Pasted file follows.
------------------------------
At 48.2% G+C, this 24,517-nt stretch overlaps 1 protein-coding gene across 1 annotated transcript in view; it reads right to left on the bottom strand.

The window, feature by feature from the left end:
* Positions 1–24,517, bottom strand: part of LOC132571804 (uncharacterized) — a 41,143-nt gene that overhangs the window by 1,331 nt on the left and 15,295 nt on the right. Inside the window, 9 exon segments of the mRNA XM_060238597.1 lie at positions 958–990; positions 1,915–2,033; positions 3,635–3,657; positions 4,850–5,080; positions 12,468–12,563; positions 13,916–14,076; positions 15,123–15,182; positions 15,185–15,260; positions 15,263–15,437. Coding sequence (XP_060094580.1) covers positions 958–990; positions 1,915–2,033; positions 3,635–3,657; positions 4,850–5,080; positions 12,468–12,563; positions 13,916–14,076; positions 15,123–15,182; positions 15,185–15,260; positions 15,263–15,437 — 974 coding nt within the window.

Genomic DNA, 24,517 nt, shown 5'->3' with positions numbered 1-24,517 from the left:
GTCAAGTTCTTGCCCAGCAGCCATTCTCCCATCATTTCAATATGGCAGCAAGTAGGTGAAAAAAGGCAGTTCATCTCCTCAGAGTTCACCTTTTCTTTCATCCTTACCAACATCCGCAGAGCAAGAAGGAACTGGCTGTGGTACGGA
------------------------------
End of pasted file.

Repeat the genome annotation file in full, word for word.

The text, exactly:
At 48.2% G+C, this 24,517-nt stretch overlaps 1 protein-coding gene across 1 annotated transcript in view; it reads right to left on the bottom strand.

The window, feature by feature from the left end:
* Positions 1–24,517, bottom strand: part of LOC132571804 (uncharacterized) — a 41,143-nt gene that overhangs the window by 1,331 nt on the left and 15,295 nt on the right. Inside the window, 9 exon segments of the mRNA XM_060238597.1 lie at positions 958–990; positions 1,915–2,033; positions 3,635–3,657; positions 4,850–5,080; positions 12,468–12,563; positions 13,916–14,076; positions 15,123–15,182; positions 15,185–15,260; positions 15,263–15,437. Coding sequence (XP_060094580.1) covers positions 958–990; positions 1,915–2,033; positions 3,635–3,657; positions 4,850–5,080; positions 12,468–12,563; positions 13,916–14,076; positions 15,123–15,182; positions 15,185–15,260; positions 15,263–15,437 — 974 coding nt within the window.

Genomic DNA, 24,517 nt, shown 5'->3' with positions numbered 1-24,517 from the left:
GTCAAGTTCTTGCCCAGCAGCCATTCTCCCATCATTTCAATATGGCAGCAAGTAGGTGAAAAAAGGCAGTTCATCTCCTCAGAGTTCACCTTTTCTTTCATCCTTACCAACATCCGCAGAGCAAGAAGGAACTGGCTGTGGTACGGA